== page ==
15. Yggdrasill

    Yggdrasill Active Member

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    It is impossible to come up with a figure that that is consistent with everyone's useage. YMMV still applies.

    At 70 mph the expected range is around 240 miles, at constant speed, flat terrain, no wind, climate off, windows up, sunroof closed, tires correctly inflated, 300lb of load and new battery. This is what Tesla has been saying since early last year and it isn't too far off fram your experiences. Especially when you consider that this is measured until the car stops, not until the displayed range is 0. After the display reaches 0 miles you still have 10-20 miles remaining.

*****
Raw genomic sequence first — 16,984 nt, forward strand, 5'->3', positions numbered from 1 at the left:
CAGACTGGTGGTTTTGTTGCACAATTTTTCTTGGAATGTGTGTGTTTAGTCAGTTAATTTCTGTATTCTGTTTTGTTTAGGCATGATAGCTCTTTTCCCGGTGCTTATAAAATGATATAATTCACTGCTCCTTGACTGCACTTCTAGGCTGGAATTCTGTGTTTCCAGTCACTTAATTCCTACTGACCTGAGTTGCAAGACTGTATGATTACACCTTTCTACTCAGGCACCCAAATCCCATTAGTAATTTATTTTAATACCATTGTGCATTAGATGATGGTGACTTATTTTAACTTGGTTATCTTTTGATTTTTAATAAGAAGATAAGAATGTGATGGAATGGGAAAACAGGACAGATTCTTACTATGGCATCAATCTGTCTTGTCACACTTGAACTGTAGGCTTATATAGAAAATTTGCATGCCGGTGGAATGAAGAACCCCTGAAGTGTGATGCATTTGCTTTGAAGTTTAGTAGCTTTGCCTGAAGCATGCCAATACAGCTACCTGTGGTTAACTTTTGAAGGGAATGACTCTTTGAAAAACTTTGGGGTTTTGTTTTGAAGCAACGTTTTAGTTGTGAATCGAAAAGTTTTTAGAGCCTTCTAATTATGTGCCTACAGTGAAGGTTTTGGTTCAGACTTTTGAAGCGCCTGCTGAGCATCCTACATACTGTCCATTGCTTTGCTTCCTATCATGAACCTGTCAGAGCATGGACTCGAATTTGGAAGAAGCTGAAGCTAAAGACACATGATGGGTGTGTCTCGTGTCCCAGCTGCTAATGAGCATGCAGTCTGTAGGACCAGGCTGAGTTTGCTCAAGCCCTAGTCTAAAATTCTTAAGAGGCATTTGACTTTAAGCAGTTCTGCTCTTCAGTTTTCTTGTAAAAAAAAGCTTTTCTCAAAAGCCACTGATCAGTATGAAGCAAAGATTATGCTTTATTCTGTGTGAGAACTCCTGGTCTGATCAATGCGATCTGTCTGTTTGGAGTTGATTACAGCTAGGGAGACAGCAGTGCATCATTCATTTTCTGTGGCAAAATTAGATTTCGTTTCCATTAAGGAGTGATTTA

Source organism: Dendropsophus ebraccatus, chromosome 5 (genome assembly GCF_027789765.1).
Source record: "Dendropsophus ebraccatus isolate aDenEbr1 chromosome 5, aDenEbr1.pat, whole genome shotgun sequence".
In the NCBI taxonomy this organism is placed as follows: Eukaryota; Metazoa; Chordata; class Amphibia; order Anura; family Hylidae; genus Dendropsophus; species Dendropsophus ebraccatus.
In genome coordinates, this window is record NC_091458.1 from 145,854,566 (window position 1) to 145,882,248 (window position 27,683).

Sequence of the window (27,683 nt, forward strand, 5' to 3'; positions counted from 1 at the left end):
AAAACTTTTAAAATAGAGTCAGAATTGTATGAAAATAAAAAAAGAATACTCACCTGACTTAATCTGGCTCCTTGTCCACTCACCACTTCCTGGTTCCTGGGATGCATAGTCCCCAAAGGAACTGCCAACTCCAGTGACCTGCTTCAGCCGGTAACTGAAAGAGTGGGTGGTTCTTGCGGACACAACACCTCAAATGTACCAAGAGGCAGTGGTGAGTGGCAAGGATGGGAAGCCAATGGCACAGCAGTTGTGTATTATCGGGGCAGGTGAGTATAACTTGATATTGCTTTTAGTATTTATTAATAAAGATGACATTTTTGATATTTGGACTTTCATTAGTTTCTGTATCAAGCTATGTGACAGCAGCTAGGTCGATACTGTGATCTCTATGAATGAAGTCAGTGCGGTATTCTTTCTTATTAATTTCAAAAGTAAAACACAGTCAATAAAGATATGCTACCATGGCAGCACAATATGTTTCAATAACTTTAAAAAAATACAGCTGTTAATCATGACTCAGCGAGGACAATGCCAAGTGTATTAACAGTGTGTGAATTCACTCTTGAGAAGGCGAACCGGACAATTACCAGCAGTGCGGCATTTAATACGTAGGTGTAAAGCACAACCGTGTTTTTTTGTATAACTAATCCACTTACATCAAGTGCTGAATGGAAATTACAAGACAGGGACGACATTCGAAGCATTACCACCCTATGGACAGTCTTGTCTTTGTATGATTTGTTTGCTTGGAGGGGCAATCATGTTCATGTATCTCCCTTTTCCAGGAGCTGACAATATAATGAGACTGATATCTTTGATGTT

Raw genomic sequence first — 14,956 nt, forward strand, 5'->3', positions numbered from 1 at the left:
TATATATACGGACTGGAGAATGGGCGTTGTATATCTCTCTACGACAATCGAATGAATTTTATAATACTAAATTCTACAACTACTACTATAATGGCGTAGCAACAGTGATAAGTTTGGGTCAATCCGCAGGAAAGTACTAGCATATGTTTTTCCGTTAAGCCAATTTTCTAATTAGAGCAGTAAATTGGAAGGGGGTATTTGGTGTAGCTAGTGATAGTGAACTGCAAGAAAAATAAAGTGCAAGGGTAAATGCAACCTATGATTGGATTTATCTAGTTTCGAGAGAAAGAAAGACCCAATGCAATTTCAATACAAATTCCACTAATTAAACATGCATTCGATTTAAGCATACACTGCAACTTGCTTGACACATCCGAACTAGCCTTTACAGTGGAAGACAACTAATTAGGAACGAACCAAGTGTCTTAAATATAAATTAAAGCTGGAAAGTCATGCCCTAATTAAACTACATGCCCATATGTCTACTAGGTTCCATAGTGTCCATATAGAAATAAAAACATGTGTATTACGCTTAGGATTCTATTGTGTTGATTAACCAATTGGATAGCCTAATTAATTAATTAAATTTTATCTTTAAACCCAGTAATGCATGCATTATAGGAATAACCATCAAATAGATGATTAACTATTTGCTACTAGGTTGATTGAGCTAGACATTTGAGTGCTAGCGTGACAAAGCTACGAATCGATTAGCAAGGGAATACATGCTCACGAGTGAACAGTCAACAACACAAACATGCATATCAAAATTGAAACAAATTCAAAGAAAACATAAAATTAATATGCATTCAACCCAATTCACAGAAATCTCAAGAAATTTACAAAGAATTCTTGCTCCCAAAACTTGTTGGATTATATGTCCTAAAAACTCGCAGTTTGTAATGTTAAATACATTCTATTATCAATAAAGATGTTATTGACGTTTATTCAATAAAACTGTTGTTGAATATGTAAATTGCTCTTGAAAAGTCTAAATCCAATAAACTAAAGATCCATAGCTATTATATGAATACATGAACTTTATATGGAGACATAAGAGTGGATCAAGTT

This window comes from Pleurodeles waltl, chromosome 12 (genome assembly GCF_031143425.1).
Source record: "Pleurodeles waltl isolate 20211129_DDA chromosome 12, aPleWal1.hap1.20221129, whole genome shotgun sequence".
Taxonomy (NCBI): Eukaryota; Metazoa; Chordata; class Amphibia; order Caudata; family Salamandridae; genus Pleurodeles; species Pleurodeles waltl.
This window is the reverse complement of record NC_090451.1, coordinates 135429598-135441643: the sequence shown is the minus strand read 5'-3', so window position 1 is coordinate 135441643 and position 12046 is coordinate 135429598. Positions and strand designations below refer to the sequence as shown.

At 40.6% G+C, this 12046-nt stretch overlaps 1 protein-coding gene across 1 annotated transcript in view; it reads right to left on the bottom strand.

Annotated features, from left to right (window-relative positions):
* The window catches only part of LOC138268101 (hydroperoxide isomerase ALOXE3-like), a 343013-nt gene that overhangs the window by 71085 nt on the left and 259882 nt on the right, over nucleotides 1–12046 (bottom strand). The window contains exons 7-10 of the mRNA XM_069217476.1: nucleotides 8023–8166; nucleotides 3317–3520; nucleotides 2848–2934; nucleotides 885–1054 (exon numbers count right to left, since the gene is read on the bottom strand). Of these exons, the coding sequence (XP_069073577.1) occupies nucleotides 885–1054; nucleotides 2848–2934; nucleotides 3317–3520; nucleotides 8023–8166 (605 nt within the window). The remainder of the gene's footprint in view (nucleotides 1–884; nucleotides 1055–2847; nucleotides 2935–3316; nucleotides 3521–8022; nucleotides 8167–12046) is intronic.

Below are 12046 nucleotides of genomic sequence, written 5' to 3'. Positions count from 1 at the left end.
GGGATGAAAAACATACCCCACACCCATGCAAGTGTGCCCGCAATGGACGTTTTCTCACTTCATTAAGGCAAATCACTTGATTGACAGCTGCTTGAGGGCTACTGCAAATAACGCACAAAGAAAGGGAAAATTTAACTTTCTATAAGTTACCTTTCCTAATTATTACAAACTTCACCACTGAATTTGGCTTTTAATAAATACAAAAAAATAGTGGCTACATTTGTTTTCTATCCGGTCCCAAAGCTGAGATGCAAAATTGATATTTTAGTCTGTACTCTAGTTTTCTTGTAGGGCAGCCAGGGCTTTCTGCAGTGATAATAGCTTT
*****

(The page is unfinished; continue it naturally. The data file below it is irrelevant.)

Tires, changes in elevation, wind, driving style, etc will affect range.

    I think Tesla has done a quite good job conveying the expected range of the Model S.
     
  16. Ames

    Ames Member

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    Agreed. I read somewhere that the EPA also allows some "cheats" when manufacturers test their cars, e.g. they can disconnect the alternator so no fuel goes to charging the battery, they can remove the side mirrors, they can tape up the body work to make it more aerodynamic...etc. I wonder if they disconnected the 12v when they officially tested the MS :tongue:.

    I remember when we were waiting for the MS to be officially tested by the EPA and we were all hoping for better than 300 miles under the 2-cycle test. When it came back at 265 under a new 5-cycle I remember feeling a little disappointed.
     
  17. steve841

    steve841 Active Member